I let him process for a few moments. It's likely been a while since he's heard or spoken English.

"Oh. Um. Why?"

"I saw a book that was in English. I just want to look" -- I tried to gesture to my eyes without appearing rude or condescending-- "around." I have a feeling that he understood me, since I spoke to him a bit more, I think he was just hesitant to let me into his section.

"Uh... okay." He gestured to the room, as if to say, "the place is yours."

Past the first possible hurdle, I turned to the book stacks on my right. I figured I'd have to go looking for the book I'd seen outside amongst the others. You can imagine my surprise when I noticed that the entire shelf was filled with English books. And so was the second. And the third. And the forth.

"Can I help find something?" His voice was devoid of emotion in the way stereotypically attributed to librarians. It was all a little surreal.

"Yeah, sure," I told him. History books, art books, business management.... I'd seen a decent variety so far. Why not put the library to the test?

"I'm looking for some books on poetry."

My other boss, Dr. Zho is getting his doctorate in contemporary poetry (he's doing it through Purdue University no less), so I had poetry on the brain.

"Po?" The librarian held out his hand, and wrote in it, as if trying to spell the word, I helped him out.

"P-O-E-T-R-Y, poetry."

"Ah." He took me over to his computer and typed the word into a word search. He referenced the results and then led me down the book stacks to the left. He stopped halfway down a row and leaned over searching through titles. It was this moment that the lights chose to go out. It wasn't the power for the building that failed. Just for the room. Somehow.

The librarian made an irritated noise in a manner that only the Chinese can.

"Wait here," he told me. I heard some banging in the background, and what may have been swearing in Chinese. A few moments later he returned and began flipping circuit breakers. One at a time the lights in the room came back on, at least until he got to my row. When he flipped that switch, the lights came on for half a second, then I heard a popping noise and they went out again. This was followed by more muttering in Chinese. Eventually the lights came back on, and he came back.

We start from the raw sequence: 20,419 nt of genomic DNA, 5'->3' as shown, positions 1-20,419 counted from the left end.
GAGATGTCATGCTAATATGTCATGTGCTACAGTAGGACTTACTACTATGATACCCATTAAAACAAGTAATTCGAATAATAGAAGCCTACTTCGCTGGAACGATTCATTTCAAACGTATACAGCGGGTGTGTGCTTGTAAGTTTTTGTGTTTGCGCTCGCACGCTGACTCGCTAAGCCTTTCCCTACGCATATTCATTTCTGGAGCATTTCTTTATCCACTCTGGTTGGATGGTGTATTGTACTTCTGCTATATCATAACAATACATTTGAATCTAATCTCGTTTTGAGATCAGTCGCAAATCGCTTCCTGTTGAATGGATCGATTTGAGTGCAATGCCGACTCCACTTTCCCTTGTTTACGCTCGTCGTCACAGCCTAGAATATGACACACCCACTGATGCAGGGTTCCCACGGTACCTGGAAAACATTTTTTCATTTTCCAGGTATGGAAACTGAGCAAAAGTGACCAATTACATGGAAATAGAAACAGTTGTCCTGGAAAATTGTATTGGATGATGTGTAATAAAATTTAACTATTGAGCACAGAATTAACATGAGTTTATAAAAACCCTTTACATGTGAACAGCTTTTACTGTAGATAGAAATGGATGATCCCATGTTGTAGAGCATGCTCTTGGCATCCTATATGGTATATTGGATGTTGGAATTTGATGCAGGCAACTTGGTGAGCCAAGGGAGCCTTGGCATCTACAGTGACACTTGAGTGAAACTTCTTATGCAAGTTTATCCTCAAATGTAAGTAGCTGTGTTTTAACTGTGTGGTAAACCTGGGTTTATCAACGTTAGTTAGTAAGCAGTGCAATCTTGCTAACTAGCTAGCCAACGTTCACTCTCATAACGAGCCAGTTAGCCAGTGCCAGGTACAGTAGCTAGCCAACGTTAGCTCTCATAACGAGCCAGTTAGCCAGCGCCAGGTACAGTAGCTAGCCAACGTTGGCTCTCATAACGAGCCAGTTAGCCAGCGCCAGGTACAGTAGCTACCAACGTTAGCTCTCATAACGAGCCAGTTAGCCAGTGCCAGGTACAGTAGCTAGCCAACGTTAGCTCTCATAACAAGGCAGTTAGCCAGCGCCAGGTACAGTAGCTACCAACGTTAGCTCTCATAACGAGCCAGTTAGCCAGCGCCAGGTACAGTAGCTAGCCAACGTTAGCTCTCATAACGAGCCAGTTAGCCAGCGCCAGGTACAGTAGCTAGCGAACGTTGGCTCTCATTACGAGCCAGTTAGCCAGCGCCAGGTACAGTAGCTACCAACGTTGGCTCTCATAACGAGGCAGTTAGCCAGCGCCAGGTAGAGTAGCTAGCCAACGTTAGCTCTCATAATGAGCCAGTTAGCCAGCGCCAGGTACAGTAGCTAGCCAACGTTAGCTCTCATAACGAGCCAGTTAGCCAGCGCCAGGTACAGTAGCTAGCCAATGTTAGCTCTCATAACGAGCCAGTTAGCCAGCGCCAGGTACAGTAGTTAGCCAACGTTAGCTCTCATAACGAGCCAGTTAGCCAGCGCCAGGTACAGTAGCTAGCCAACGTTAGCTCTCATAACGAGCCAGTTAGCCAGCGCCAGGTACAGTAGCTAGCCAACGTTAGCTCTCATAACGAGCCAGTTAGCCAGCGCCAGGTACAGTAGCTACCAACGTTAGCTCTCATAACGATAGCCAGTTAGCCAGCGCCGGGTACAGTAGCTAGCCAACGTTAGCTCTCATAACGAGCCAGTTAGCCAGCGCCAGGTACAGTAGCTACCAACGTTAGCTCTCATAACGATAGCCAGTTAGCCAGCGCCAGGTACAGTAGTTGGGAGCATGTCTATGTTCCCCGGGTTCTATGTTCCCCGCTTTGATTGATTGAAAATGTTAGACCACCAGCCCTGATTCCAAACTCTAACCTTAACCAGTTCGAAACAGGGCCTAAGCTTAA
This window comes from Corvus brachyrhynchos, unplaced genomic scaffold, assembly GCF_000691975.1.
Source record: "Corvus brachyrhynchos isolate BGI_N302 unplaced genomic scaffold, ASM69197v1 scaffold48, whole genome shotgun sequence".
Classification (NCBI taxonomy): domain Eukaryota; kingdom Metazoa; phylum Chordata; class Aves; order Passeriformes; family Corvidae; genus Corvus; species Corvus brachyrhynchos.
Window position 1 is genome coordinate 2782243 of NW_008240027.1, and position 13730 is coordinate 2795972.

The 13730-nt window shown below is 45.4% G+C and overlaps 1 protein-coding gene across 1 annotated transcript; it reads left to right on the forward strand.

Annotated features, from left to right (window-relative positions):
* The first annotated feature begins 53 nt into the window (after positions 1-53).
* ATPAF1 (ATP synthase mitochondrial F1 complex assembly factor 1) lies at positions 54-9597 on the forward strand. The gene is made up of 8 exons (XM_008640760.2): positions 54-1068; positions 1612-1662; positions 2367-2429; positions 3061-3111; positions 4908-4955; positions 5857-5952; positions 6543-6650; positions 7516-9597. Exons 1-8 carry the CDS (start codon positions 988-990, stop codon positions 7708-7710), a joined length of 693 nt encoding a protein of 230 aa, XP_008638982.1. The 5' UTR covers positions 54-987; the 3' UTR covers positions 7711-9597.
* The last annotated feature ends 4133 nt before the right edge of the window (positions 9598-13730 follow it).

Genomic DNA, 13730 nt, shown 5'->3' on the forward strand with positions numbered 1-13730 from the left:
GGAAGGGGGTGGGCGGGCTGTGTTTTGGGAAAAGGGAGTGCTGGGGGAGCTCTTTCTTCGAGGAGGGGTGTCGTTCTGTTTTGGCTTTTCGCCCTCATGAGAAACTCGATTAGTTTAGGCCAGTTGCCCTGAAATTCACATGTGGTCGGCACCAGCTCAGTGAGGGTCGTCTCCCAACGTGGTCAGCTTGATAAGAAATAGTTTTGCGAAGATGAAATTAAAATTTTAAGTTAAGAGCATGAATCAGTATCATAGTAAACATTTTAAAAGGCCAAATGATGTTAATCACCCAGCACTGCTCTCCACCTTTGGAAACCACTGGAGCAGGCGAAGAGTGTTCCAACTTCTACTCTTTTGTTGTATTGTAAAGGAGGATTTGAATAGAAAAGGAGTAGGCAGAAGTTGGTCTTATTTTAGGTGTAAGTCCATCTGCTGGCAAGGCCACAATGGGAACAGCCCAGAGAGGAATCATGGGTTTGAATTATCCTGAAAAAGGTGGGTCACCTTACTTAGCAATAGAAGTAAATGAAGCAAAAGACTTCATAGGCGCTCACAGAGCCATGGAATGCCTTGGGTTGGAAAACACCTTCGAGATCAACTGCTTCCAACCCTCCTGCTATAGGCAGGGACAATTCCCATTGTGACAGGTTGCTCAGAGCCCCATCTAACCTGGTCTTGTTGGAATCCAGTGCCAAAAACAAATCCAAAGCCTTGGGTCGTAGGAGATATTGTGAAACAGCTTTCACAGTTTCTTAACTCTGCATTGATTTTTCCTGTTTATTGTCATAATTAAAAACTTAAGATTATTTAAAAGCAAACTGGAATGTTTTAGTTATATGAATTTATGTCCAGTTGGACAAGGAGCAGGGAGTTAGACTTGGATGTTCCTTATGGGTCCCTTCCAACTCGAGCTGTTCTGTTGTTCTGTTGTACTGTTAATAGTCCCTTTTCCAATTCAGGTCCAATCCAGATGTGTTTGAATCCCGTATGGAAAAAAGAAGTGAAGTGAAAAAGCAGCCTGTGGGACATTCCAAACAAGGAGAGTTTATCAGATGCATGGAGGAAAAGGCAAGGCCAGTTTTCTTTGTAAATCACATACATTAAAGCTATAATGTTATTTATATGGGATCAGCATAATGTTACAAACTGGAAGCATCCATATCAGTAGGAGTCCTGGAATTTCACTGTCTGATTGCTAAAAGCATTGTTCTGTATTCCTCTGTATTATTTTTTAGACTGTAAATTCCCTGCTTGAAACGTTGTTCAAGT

He'd led me into the library's literature section. I was surrounded by contemporary and classic literature of high caliber, and I had been drooling all over the floor since he'd left.

"Did you..." he paused "... find it?"

"Yeah." I pointed to some books. Poetry was scattered throughout the shelves. "Thanks," I told him. "There are many good books here."

"Tell your students," he said, with a look that was almost wry.

I spent most of the afternoon perusing the library. It has anything I could possibly want to study, from economics to psychology to whatnot. It also has a good literature section that I'd not likely finish in the next ten years, not to mention one or two. This discovery made my day. While I can't check out books (yet) I'm free to sit in the library and read all I like between the hours of 9:00 am and 4:30 pm. The librarian told me that I could borrow books if I got a library card, but that's not going to be as easy as it sound. Nothing involving Chinese bureaucracy ever is.

All in all though, the universe was pretty good to me today. Part of the stress of working this job has been the lack of research materials to improve my English and teaching skills. Not a problem now. I also have tons of intersting Chinese legend and lore that I can delve into without needing to learn the language, not to mention most of the famous works of literature and philosophy from the 19th and early 20th century.

"The libary is closing," the librarian told me at four thirty. I was saddened. I'd started reading through the introduction of a college writing book.

"Will you come back tomorrow?" He looked strangely hopeful. I suspect that he gets lonely by himself in the stacks. I told him I would.

"What's your name?" he asked me. I told him and asked him his. I really need to start carrying a notebook with me so I can write these names down. Chinese names are hard.

That's about all for now. I'm feeling pretty frazzled at the moment. I should probably hit the sack. I need to start reading the new book I'm reading, something one of the other English teachers lent me, Light by M. John Harrison.

Goodnight world.